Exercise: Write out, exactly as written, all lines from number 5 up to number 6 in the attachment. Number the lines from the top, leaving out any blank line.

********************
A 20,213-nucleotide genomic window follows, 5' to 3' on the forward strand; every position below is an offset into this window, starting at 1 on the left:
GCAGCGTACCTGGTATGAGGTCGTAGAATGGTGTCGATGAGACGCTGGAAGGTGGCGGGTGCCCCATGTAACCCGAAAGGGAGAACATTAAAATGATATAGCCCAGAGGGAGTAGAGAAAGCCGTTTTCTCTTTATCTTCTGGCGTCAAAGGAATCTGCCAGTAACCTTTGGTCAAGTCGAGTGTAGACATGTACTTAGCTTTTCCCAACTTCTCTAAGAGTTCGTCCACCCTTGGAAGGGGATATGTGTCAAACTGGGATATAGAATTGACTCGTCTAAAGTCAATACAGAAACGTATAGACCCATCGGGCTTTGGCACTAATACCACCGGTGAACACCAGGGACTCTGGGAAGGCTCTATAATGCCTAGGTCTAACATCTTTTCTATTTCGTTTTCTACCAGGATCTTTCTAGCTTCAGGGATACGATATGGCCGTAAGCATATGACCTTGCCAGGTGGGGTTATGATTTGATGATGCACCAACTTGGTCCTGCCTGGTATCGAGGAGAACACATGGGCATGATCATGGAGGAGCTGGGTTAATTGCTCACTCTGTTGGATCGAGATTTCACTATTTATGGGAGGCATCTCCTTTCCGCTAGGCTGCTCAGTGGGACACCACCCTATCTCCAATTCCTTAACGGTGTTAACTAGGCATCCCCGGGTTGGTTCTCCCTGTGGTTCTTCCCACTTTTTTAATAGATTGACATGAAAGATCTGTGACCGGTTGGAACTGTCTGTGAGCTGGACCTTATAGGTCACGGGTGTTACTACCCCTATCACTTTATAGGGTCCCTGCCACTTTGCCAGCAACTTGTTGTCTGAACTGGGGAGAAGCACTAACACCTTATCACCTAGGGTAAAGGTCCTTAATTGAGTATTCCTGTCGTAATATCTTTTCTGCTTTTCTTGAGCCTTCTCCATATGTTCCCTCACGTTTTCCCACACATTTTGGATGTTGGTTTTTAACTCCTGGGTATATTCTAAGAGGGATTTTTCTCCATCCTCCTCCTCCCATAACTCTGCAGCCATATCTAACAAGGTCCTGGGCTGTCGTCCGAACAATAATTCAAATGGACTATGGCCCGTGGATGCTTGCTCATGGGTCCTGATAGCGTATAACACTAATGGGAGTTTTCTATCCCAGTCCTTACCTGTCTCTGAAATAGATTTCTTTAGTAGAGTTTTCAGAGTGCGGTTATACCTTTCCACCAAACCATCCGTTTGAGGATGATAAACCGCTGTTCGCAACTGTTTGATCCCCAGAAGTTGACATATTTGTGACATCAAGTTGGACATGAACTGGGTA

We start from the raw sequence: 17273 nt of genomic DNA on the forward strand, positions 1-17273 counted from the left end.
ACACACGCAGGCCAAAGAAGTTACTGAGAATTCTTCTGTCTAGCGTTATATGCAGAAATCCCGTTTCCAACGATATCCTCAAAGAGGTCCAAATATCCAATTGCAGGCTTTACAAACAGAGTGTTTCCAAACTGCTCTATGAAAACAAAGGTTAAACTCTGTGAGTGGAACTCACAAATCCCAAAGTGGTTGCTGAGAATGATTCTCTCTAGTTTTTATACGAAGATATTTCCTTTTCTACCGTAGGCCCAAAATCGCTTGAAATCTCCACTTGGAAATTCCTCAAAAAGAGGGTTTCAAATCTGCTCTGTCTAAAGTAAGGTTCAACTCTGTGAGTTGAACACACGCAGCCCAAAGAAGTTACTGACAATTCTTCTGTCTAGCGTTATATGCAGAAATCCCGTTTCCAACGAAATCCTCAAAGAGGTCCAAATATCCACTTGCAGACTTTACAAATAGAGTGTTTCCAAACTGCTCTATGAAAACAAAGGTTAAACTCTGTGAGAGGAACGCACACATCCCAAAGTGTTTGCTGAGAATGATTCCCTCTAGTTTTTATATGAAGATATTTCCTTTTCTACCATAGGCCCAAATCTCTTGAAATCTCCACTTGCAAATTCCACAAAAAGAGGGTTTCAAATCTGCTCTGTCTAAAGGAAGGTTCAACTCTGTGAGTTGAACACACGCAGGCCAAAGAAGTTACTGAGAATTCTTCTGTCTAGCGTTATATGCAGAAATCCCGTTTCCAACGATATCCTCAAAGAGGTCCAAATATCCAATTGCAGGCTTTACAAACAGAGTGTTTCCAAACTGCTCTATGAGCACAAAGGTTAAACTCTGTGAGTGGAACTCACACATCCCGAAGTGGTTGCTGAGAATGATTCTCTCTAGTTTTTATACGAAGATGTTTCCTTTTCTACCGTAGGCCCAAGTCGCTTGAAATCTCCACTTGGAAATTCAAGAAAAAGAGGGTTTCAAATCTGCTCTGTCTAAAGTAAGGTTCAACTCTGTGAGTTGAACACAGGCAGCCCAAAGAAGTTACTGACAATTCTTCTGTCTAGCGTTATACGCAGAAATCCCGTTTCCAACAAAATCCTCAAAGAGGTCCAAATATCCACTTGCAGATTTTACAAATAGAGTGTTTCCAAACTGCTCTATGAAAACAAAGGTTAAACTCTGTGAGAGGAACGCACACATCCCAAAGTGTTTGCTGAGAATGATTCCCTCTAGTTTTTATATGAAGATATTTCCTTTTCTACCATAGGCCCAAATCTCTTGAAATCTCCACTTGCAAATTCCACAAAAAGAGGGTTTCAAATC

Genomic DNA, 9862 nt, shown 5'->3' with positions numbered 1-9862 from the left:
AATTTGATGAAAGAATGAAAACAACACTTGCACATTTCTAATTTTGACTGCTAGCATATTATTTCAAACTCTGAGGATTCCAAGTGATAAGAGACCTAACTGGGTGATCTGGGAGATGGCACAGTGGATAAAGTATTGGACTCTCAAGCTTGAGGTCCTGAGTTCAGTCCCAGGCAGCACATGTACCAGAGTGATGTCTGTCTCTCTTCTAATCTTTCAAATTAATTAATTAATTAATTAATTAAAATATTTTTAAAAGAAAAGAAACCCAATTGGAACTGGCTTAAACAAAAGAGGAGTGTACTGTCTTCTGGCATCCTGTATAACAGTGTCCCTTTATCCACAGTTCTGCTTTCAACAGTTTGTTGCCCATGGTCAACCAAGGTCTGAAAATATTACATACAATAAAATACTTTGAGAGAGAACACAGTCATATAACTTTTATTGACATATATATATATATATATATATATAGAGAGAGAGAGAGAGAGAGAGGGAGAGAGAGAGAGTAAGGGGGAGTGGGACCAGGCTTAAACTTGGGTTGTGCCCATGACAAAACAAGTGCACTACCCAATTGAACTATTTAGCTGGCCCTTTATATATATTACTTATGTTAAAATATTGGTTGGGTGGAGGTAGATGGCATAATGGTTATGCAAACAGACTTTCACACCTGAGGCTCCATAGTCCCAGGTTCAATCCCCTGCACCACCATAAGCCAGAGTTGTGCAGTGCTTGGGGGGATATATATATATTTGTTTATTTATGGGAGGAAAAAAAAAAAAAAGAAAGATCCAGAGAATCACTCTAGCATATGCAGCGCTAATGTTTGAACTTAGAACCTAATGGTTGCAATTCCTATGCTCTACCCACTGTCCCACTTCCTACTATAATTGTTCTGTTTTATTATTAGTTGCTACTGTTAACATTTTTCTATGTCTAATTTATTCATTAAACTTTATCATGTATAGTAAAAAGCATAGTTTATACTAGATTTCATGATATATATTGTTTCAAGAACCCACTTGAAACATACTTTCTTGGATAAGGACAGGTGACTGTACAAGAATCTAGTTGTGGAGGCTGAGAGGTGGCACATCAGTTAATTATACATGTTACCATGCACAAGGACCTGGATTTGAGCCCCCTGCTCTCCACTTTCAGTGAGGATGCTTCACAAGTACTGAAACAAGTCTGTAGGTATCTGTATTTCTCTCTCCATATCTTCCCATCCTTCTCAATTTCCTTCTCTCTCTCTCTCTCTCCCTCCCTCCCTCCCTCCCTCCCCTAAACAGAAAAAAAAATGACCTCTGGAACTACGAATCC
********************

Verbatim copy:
Genomic DNA, 9862 nt, shown 5'->3' with positions numbered 1-9862 from the left:
AATTTGATGAAAGAATGAAAACAACACTTGCACATTTCTAATTTTGACTGCTAGCATATTATTTCAAACTCTGAGGATTCCAAGTGATAAGAGACCTAACTGGGTGATCTGGGAGATGGCACAGTGGATAAAGTATTGGACTCTCAAGCTTGAGGTCCTGAGTTCAGTCCCAGGCAGCACATGTACCAGAGTGATGTCTGTCTCTCTTCTAATCTTTCAAATTAATTAATTAATTAATTAATTAAAATATTTTTAAAAGAAAAGAAACCCAATTGGAACTGGCTTAAACAAAAGAGGAGTGTACTGTCTTCTGGCATCCTGTATAACAGTGTCCCTTTATCCACAGTTCTGCTTTCAACAGTTTGTTGCCCATGGTCAACCAAGGTCTGAAAATATTACATACAATAAAATACTTTGAGAGAGAACACAGTCATATAACTTTTATTGACATATATATATATATATATATATATAGAGAGAGAGAGAGAGAGAGAGGGAGAGAGAGAGAGTAAGGGGGAGTGGGACCAGGCTTAAACTTGGGTTGTGCCCATGACAAAACAAGTGCACTACCCAATTGAACTATTTAGCTGGCCCTTTATATATATTACTTATGTTAAAATATTGGTTGGGTGGAGGTAGATGGCATAATGGTTATGCAAACAGACTTTCACACCTGAGGCTCCATAGTCCCAGGTTCAATCCCCTGCACCACCATAAGCCAGAGTTGTGCAGTGCTTGGGGGGATATATATATATTTGTTTATTTATGGGAGGAAAAAAAAAAAAAAGAAAGATCCAGAGAATCACTCTAGCATATGCAGCGCTAATGTTTGAACTTAGAACCTAATGGTTGCAATTCCTATGCTCTACCCACTGTCCCACTTCCTACTATAATTGTTCTGTTTTATTATTAGTTGCTACTGTTAACATTTTTCTATGTCTAATTTATTCATTAAACTTTATCATGTATAGTAAAAAGCATAGTTTATACTAGATTTCATGATATATATTGTTTCAAGAACCCACTTGAAACATACTTTCTTGGATAAGGACAGGTGACTGTACAAGAATCTAGTTGTGGAGGCTGAGAGGTGGCACATCAGTTAATTATACATGTTACCATGCACAAGGACCTGGATTTGAGCCCCCTGCTCTCCACTTTCAGTGAGGATGCTTCACAAGTACTGAAACAAGTCTGTAGGTATCTGTATTTCTCTCTCCATATCTTCCCATCCTTCTCAATTTCCTTCTCTCTCTCTCTCTCTCCCTCCCTCCCTCCCTCCCTCCCCTAAACAGAAAAAAAAATGACCTCTGGAACTACGAATCC